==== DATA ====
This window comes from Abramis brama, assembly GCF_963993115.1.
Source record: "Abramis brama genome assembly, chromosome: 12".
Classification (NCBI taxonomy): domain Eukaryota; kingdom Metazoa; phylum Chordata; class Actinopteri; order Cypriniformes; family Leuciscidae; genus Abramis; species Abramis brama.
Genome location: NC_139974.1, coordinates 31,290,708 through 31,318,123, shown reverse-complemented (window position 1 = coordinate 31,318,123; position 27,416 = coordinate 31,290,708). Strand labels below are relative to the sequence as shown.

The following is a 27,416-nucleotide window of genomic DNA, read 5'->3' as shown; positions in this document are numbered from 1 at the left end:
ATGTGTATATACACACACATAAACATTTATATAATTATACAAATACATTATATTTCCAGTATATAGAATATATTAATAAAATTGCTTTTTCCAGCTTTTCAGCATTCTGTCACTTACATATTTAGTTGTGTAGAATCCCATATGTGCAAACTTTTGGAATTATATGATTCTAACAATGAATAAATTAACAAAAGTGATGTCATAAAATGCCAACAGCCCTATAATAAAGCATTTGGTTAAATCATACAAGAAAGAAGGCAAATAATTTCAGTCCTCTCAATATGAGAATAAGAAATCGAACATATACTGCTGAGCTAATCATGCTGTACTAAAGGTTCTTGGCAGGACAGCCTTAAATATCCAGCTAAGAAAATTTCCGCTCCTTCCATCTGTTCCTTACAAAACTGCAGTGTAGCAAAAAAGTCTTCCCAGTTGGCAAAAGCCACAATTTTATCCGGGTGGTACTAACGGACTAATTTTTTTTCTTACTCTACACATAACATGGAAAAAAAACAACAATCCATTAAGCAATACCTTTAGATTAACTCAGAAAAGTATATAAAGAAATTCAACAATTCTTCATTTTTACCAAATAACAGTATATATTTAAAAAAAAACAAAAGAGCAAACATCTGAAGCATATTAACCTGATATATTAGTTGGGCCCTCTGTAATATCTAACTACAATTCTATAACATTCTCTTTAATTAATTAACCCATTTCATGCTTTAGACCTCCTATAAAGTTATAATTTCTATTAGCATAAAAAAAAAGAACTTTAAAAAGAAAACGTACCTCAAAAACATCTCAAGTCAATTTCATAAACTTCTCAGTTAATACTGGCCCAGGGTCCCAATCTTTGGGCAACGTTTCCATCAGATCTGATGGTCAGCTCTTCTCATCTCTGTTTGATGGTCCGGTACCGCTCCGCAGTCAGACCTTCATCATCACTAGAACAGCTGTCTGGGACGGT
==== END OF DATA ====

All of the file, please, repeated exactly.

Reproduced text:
This window comes from Abramis brama, assembly GCF_963993115.1.
Source record: "Abramis brama genome assembly, chromosome: 12".
Classification (NCBI taxonomy): domain Eukaryota; kingdom Metazoa; phylum Chordata; class Actinopteri; order Cypriniformes; family Leuciscidae; genus Abramis; species Abramis brama.
Genome location: NC_139974.1, coordinates 31,290,708 through 31,318,123, shown reverse-complemented (window position 1 = coordinate 31,318,123; position 27,416 = coordinate 31,290,708). Strand labels below are relative to the sequence as shown.

The following is a 27,416-nucleotide window of genomic DNA, read 5'->3' as shown; positions in this document are numbered from 1 at the left end:
ATGTGTATATACACACACATAAACATTTATATAATTATACAAATACATTATATTTCCAGTATATAGAATATATTAATAAAATTGCTTTTTCCAGCTTTTCAGCATTCTGTCACTTACATATTTAGTTGTGTAGAATCCCATATGTGCAAACTTTTGGAATTATATGATTCTAACAATGAATAAATTAACAAAAGTGATGTCATAAAATGCCAACAGCCCTATAATAAAGCATTTGGTTAAATCATACAAGAAAGAAGGCAAATAATTTCAGTCCTCTCAATATGAGAATAAGAAATCGAACATATACTGCTGAGCTAATCATGCTGTACTAAAGGTTCTTGGCAGGACAGCCTTAAATATCCAGCTAAGAAAATTTCCGCTCCTTCCATCTGTTCCTTACAAAACTGCAGTGTAGCAAAAAAGTCTTCCCAGTTGGCAAAAGCCACAATTTTATCCGGGTGGTACTAACGGACTAATTTTTTTTCTTACTCTACACATAACATGGAAAAAAAACAACAATCCATTAAGCAATACCTTTAGATTAACTCAGAAAAGTATATAAAGAAATTCAACAATTCTTCATTTTTACCAAATAACAGTATATATTTAAAAAAAAACAAAAGAGCAAACATCTGAAGCATATTAACCTGATATATTAGTTGGGCCCTCTGTAATATCTAACTACAATTCTATAACATTCTCTTTAATTAATTAACCCATTTCATGCTTTAGACCTCCTATAAAGTTATAATTTCTATTAGCATAAAAAAAAAGAACTTTAAAAAGAAAACGTACCTCAAAAACATCTCAAGTCAATTTCATAAACTTCTCAGTTAATACTGGCCCAGGGTCCCAATCTTTGGGCAACGTTTCCATCAGATCTGATGGTCAGCTCTTCTCATCTCTGTTTGATGGTCCGGTACCGCTCCGCAGTCAGACCTTCATCATCACTAGAACAGCTGTCTGGGACGGT